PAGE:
I first heard this term in conversation with Walter Baynes – the Dixie Grammar School Association archivist and fount of knowledge on all things Dixie. Walter maintains close contact with the school through the annual laying of a wreath on the grave of former Dixie student, Herbert Black. Students are always fascinated by Walter’s knowledge of Dixie history at these occasions – they return with a real sense that they belong to a community that will always remember them, but also that the baton passed from previous generations of Dixie students is firmly in their hands.
Fortitude, or courage in the face of adversity was used by Walter in reference to Anne Jones, founder member of the Dixie Grammar School Association.
Anne was one of the first to greet my family to the Dixie Grammar School and from the outset it was abundantly clear how very proud she was of her association with the school. My communication with Anne was always by handwritten letter: in her last letter to me, she donated a book to the library in memory of a dear friend of hers – a fellow student at the school. I was delighted to be able to share the donation with the school in assembly along with excerpts of her letter in which she highlighted the traits of a Dixie student – among them, fortitude. Anne was the epitome of ‘Dixie fortitude’ – not least in the inspirational courage she showed as she neared the end of her life. She knew October 2019 was to be her last DGSA reunion, but she wanted no fuss. I am very proud to have known Anne, and will remember her with great fondness, not least for her Dixie fortitude, commitment to her old school and ability to laugh no matter what the situation.
There has been a school in Market Bosworth since perhaps before the 11th century and certainly a school with the name of the Dixie since 1601. Visitors to the Dixie always comment on the sense of history as they walk around the senior school, the building of which dates from 1828. Throughout the school’s history, the baton of Dixie fortitude has been passed from generation to generation. Lady Florence Dixie (1855-1905), former resident of Bosworth Hall was honoured recently with a Leicestershire County Council Green Plaque on which she is described as an ‘author and campaigner for women’s rights’. Representatives of our school attended the unveiling during which she was described as a ‘woman ahead of her time’.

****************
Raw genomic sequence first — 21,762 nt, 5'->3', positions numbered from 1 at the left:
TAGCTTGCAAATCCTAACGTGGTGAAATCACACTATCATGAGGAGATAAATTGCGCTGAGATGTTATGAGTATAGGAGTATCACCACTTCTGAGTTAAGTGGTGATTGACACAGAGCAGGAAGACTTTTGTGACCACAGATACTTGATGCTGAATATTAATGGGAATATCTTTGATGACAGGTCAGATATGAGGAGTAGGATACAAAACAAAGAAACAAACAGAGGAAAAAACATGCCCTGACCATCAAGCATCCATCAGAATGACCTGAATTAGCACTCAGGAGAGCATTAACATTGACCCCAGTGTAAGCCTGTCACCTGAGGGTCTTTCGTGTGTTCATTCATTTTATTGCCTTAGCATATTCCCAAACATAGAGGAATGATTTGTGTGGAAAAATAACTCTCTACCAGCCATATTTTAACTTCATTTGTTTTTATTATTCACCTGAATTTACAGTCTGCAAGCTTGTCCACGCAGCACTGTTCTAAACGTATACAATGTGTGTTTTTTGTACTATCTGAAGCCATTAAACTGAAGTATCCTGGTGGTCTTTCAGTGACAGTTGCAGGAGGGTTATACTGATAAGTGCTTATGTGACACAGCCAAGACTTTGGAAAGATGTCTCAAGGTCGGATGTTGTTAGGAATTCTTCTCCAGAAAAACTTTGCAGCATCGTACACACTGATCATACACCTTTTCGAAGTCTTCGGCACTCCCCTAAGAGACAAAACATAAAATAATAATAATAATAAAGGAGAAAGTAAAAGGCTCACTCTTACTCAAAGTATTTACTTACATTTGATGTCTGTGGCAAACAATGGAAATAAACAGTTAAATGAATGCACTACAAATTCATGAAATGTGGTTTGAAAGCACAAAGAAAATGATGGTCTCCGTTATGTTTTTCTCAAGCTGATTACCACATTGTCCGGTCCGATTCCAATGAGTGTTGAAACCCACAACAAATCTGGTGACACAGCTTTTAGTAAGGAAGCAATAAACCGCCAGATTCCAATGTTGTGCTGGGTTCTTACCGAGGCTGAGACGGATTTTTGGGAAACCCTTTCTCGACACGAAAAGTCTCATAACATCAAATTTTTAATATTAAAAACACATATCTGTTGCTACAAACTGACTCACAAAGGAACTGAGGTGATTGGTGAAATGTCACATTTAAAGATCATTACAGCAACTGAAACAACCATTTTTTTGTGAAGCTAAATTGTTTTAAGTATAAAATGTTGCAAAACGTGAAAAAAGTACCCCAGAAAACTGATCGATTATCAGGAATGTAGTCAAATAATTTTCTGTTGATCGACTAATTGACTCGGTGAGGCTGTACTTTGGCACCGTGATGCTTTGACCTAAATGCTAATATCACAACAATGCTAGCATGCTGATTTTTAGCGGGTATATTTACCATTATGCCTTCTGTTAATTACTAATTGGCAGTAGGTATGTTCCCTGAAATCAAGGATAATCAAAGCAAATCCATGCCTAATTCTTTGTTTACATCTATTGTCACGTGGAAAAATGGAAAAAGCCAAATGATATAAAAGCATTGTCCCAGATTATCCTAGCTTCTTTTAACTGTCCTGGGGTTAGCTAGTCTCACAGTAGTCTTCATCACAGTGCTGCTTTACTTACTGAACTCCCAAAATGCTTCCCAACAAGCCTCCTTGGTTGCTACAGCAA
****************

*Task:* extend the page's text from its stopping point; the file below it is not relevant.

Lady Florence Dixie held strong views on the emancipation of women, proposing that the sexes should be equal in marriage and divorce, that the Crown should be inherited by the monarch’s oldest child, regardless of sex and even that men and women should wear the same clothes. She played a key role in establishing the game of women’s association football and in 1895 became founding president of the British Ladies’ Football Club, stipulating that “the girls should enter into the spirit of the game with heart and soul.” At the time, women had to wear corsets and high-heeled boots, and although this rule was eventually relaxed, they still had to wear bonnets, with the game being stopped “if any woman headed the ball and it dislodged either bonnet or hairpin which had to be replaced before the game could resume.”
In 1895 she wrote: “There is no reason why football should not be played by women, and played well too, provided they dress rationally and relegate to limbo the straitjacket attire in which fashion delights to attire them.”
Lady Dixie and those involved in the early days of the British Ladies’ Football Club embodied fortitude – despite the heckling from the crowds, pitch invasions, press censure and derision, the club sponsored by Lady Dixie went on to play over 100 exhibition matches. The Dixie Grammar School is proud to carry her family’s name.
In these unprecedented times, with all the challenges of remote learning and social distancing, Dixie fortitude is needed by our community as much as it ever was. The Dixie is about people and relationships, not building and facilities and it remains important for us all to show kindness in our dealings with each other. Remote learning is a real challenge to us all – and its success depends on students, not just teachers. There are bound to be frustrations, technical issues and it is vital that we remain calm, patient, determined – that we show Dixie fortitude. By doing so we can all turn these strange times to our advantage. It is also important that we all find the courage to look beyond ourselves, our own problems and despite the situation we are in, to consider how we can make a positive difference to the lives of others around us. As a school we have already donated over 270 pieces of protective eye wear to local NHS services and we are planning, later in the term, for a lunch delivery service for members of the local community in need. We are also planning for a Dixie summer school, running for five weeks over the summer holidays to help support our parents as they re-establish working patterns.
It is sometimes what appears to be the smallest of acts which have the largest effect and I have been delighted to share acts of generosity, ingenuity and courage from Dixie students and the wider Dixie community on our social media channels. The baton of Dixie fortitude is in safe hands.